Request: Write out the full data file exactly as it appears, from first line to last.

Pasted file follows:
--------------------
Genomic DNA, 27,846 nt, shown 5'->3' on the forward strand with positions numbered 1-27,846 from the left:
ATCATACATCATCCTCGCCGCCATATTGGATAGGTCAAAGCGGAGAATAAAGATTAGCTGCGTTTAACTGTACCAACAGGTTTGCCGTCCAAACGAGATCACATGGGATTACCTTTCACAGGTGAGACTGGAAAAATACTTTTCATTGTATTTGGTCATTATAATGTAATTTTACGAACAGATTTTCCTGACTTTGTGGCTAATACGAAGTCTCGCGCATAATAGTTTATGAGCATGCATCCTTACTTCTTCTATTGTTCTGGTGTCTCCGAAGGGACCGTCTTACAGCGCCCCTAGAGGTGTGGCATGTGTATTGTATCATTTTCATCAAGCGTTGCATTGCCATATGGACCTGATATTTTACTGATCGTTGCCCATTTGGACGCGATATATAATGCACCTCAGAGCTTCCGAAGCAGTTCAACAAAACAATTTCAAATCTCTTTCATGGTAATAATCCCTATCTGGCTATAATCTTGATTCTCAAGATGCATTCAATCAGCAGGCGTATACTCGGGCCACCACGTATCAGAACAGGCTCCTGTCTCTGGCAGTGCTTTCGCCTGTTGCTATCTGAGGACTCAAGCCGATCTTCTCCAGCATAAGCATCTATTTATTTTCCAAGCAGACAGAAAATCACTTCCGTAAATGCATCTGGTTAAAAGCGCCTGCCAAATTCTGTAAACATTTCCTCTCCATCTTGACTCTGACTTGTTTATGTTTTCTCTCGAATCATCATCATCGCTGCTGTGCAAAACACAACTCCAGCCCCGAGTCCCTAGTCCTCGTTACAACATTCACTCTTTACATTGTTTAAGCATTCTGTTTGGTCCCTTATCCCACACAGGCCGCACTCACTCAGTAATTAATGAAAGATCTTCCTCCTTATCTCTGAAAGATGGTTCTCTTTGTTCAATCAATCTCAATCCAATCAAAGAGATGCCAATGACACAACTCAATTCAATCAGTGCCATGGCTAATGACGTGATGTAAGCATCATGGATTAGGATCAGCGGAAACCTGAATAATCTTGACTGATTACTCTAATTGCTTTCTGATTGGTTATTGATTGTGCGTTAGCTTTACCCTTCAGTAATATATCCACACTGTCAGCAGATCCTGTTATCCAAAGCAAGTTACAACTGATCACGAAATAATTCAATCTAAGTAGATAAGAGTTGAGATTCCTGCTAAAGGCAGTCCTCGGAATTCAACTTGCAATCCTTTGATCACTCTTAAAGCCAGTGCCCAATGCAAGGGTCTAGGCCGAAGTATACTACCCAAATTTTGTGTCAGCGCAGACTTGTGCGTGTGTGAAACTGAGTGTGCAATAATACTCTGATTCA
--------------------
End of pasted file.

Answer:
Genomic DNA, 27,846 nt, shown 5'->3' on the forward strand with positions numbered 1-27,846 from the left:
ATCATACATCATCCTCGCCGCCATATTGGATAGGTCAAAGCGGAGAATAAAGATTAGCTGCGTTTAACTGTACCAACAGGTTTGCCGTCCAAACGAGATCACATGGGATTACCTTTCACAGGTGAGACTGGAAAAATACTTTTCATTGTATTTGGTCATTATAATGTAATTTTACGAACAGATTTTCCTGACTTTGTGGCTAATACGAAGTCTCGCGCATAATAGTTTATGAGCATGCATCCTTACTTCTTCTATTGTTCTGGTGTCTCCGAAGGGACCGTCTTACAGCGCCCCTAGAGGTGTGGCATGTGTATTGTATCATTTTCATCAAGCGTTGCATTGCCATATGGACCTGATATTTTACTGATCGTTGCCCATTTGGACGCGATATATAATGCACCTCAGAGCTTCCGAAGCAGTTCAACAAAACAATTTCAAATCTCTTTCATGGTAATAATCCCTATCTGGCTATAATCTTGATTCTCAAGATGCATTCAATCAGCAGGCGTATACTCGGGCCACCACGTATCAGAACAGGCTCCTGTCTCTGGCAGTGCTTTCGCCTGTTGCTATCTGAGGACTCAAGCCGATCTTCTCCAGCATAAGCATCTATTTATTTTCCAAGCAGACAGAAAATCACTTCCGTAAATGCATCTGGTTAAAAGCGCCTGCCAAATTCTGTAAACATTTCCTCTCCATCTTGACTCTGACTTGTTTATGTTTTCTCTCGAATCATCATCATCGCTGCTGTGCAAAACACAACTCCAGCCCCGAGTCCCTAGTCCTCGTTACAACATTCACTCTTTACATTGTTTAAGCATTCTGTTTGGTCCCTTATCCCACACAGGCCGCACTCACTCAGTAATTAATGAAAGATCTTCCTCCTTATCTCTGAAAGATGGTTCTCTTTGTTCAATCAATCTCAATCCAATCAAAGAGATGCCAATGACACAACTCAATTCAATCAGTGCCATGGCTAATGACGTGATGTAAGCATCATGGATTAGGATCAGCGGAAACCTGAATAATCTTGACTGATTACTCTAATTGCTTTCTGATTGGTTATTGATTGTGCGTTAGCTTTACCCTTCAGTAATATATCCACACTGTCAGCAGATCCTGTTATCCAAAGCAAGTTACAACTGATCACGAAATAATTCAATCTAAGTAGATAAGAGTTGAGATTCCTGCTAAAGGCAGTCCTCGGAATTCAACTTGCAATCCTTTGATCACTCTTAAAGCCAGTGCCCAATGCAAGGGTCTAGGCCGAAGTATACTACCCAAATTTTGTGTCAGCGCAGACTTGTGCGTGTGTGAAACTGAGTGTGCAATAATACTCTGATTCA